I had a college athlete approach me the other day and wanted to know more about our Athletic Performance Center and what we could do for him. He stated that he is starting college in the fall and was recruited to play football and received a full-ride scholarship to do so. I asked him what he wanted to achieve by working with us. He told me he wanted to come into football camp in the best shape of his life. He then proceeded to hand me a copy of the generic workout program sent to him from this college to get my opinion.
After carefully reviewing the aforementioned program, I told him in no uncertain terms that his goal would not be possible with this particular program. He asked why. I told him this program will help get him in shape to run a mile and maybe gain some minimal strength. I also told him that this training program severely lacked any GPP training, non-weighted and weighted.
The look on his face at this time was precious. I proceeded to explain to him why GPP was necessary and important in any sports performance training program. The physical and mental benefits that are gained by performing GPP are innumerable. I recall one of our football athletes telling us last summer at the end of two-a-days that they were easy. I asked him why he thought they were easy. He looked me square in the eye and told me that because of all the training and conditioning he did over the summer, that when two-a-days started, he was in the best shape of his life. He also told me he was appreciative of the fact that I had pushed him to do the GPP. He felt by performing the GPP, it had added an extra dimension to his training.
This past weekend served as another example why GPP training is important to your overall success in the competitive arena. I was at the International Powerlifting Federation's (IPF) Women's World Powerlifting Championships, which were held in Chicago, IL. It was great to see the world's best female powerlifters on one stage, battling it out to call themselves, "World Champion." My wife, Dr. Monique Hartle, was one of them. The reason I bring this up in a discussion about GPP is that the pace of the lifting and the relatively short rest period between the competitive lifts would normally decrease the ultimate performance of many strength athletes. I witnessed this happening to many of the athletes, especially those who traveled many time zones to get to Chicago.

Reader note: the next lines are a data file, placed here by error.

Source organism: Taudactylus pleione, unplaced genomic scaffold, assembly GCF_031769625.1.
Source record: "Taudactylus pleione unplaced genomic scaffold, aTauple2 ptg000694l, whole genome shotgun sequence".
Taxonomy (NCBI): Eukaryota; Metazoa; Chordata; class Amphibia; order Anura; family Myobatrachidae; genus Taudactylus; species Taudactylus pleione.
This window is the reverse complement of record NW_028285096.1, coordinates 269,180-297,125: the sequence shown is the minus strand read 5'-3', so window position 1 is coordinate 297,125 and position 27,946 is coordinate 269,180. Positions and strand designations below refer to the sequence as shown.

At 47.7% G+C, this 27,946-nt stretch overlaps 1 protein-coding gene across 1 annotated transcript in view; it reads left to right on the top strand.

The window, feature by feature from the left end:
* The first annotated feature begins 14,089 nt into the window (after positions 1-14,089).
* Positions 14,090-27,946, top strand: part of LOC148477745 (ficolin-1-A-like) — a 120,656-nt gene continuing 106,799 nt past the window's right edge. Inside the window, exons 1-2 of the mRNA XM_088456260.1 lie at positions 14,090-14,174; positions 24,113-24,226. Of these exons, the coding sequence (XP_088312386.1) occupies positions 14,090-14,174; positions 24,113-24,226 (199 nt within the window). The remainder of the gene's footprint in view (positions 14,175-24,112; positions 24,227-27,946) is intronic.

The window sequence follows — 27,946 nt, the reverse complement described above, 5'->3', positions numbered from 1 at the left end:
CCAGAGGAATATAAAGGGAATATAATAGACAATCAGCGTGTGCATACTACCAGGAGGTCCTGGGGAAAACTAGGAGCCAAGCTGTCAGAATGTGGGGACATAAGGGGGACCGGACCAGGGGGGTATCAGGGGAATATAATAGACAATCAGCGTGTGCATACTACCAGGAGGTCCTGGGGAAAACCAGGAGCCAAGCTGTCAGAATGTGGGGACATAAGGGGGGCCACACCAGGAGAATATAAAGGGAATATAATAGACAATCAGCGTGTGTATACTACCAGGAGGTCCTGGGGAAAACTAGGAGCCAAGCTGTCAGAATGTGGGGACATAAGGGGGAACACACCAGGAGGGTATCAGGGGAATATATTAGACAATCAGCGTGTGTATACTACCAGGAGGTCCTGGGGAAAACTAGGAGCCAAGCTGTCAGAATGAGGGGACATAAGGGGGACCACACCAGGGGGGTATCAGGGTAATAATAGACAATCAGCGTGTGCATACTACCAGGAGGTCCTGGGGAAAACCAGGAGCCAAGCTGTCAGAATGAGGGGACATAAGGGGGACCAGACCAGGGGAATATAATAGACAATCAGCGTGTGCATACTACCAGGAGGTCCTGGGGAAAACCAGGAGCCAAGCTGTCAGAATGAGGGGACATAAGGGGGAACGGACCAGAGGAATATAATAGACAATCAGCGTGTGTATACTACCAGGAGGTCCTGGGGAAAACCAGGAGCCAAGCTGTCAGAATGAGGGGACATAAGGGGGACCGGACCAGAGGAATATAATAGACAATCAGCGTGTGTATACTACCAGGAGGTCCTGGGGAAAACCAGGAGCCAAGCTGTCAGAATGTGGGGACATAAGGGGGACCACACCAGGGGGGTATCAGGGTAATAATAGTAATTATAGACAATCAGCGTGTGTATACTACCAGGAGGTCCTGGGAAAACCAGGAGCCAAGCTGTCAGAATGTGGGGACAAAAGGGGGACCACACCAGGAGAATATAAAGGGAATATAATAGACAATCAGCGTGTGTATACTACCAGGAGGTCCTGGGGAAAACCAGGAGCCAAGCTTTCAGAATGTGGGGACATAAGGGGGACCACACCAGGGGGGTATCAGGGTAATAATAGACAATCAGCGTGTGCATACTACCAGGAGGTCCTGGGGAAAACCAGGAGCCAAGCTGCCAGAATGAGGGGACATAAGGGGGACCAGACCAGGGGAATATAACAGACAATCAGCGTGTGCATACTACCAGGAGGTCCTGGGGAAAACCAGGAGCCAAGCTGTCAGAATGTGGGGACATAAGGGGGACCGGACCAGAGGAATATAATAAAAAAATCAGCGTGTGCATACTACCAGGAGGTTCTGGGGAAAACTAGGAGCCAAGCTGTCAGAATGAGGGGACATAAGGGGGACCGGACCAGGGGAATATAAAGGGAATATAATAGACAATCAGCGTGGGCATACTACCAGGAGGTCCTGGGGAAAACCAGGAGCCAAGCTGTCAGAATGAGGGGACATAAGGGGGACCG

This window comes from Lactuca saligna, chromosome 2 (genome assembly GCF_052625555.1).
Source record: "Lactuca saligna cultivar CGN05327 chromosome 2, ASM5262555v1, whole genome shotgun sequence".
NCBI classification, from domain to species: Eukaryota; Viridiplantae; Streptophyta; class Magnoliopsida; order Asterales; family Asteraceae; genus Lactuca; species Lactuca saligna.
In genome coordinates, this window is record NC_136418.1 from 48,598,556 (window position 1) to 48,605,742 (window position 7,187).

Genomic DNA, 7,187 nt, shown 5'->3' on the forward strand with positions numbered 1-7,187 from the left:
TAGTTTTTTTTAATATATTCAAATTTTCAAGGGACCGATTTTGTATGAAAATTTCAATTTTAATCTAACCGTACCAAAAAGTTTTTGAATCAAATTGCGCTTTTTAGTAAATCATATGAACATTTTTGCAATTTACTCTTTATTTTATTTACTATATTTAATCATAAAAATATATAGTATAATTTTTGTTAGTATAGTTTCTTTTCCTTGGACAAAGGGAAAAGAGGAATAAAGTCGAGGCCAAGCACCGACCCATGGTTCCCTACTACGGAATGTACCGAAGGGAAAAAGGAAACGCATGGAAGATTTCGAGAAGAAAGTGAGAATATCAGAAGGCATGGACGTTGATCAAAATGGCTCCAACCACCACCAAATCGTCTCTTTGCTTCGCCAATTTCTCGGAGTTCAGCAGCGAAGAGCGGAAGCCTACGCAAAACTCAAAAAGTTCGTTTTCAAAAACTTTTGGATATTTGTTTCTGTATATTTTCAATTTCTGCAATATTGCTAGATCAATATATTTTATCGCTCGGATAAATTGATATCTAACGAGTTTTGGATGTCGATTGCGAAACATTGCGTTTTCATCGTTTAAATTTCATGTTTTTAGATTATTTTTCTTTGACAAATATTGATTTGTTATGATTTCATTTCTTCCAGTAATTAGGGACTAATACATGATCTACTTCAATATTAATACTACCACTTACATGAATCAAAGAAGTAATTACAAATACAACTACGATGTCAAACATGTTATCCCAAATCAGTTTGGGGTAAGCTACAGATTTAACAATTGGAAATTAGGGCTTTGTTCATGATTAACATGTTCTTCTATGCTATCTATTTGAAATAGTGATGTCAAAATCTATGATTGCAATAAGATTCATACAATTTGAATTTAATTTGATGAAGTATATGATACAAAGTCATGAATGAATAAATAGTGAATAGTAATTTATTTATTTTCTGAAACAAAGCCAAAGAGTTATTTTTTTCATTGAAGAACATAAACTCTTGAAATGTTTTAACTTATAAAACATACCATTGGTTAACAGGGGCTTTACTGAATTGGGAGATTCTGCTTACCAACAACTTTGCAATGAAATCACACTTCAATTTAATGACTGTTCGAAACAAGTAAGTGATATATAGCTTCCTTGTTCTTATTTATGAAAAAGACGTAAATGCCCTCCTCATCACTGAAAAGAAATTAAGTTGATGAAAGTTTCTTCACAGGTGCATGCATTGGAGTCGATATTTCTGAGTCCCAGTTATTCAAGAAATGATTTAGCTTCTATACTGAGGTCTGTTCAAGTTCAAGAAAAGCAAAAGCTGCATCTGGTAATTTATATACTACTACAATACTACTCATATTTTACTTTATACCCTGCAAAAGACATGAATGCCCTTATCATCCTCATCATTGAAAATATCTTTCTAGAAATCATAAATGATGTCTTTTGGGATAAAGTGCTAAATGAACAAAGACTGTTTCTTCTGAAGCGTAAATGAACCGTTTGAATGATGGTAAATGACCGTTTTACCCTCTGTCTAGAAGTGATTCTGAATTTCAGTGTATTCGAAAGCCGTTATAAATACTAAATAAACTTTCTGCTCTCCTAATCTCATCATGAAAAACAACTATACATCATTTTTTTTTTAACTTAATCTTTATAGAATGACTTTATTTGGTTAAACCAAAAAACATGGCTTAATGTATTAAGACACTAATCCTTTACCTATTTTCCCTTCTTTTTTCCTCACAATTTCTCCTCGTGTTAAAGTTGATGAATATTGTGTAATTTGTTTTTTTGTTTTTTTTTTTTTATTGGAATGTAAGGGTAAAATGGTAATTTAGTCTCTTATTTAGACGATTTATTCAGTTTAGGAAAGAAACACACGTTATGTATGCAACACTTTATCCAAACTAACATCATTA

I was especially proud of my wife as she continued to get better as the competition went on, not worse. She appeared relaxed and never exhibited any signs of fatigue or exhaustion. The main reason for this is the GPP we have her doing in conjunction with her workouts. Granted, the GPP we have her doing is different in nature than that of a soccer, hockey or football player. Nonetheless, it helps her to recover from the intense powerlifting workouts and raises her base level of physical and mental conditioning.
As I have stated before, the ONLY limiting factor to you improving your athletic prowess and skills is located between your ears and above your neck. When you are performing what may seem like endless rounds of non-weighted GPP, such as jumping jacks, burpees, and mountain climbers, or never-ending laps with the wheelbarrow and want to stop, remember this: hard work and perseverance always, always pays off. I know this personally and have witnessed this occurring countless times with our athletes.
Next week I will talk about the Athletic Performance Center and start to give you, the reader, some ideas of what we are accomplishing with the athletes that come to us. Until then, Keep On Pushing!
The Athletic Performance Center (APC) is offering sport-specific performance training, physical therapy and rehabilitation services, and 1-on-1 personal training. Michael Robertson, MS, CSCS, a Ball State University graduate, is the Director of this new division. This is the place to go in the Midwest for the aforementioned services. More to come on this in the future!!
Look for an upcoming book about the Renegade approach to Strongman/Strongwoman training by Dr. Michael Hartle! I look forward to hearing your comments. Remember to Live the Code and always train hard and be relentless. That is the only way to train! If you have any questions, feel free to email me at firstname.lastname@example.org. (To read previous articles of Sledgehammer GPP by Dr. Hartle, click here.)
Dr. Mike Hartle, D.C., D.A.C.B.N., C.C.S.P., C.C.N., C.S.C.S.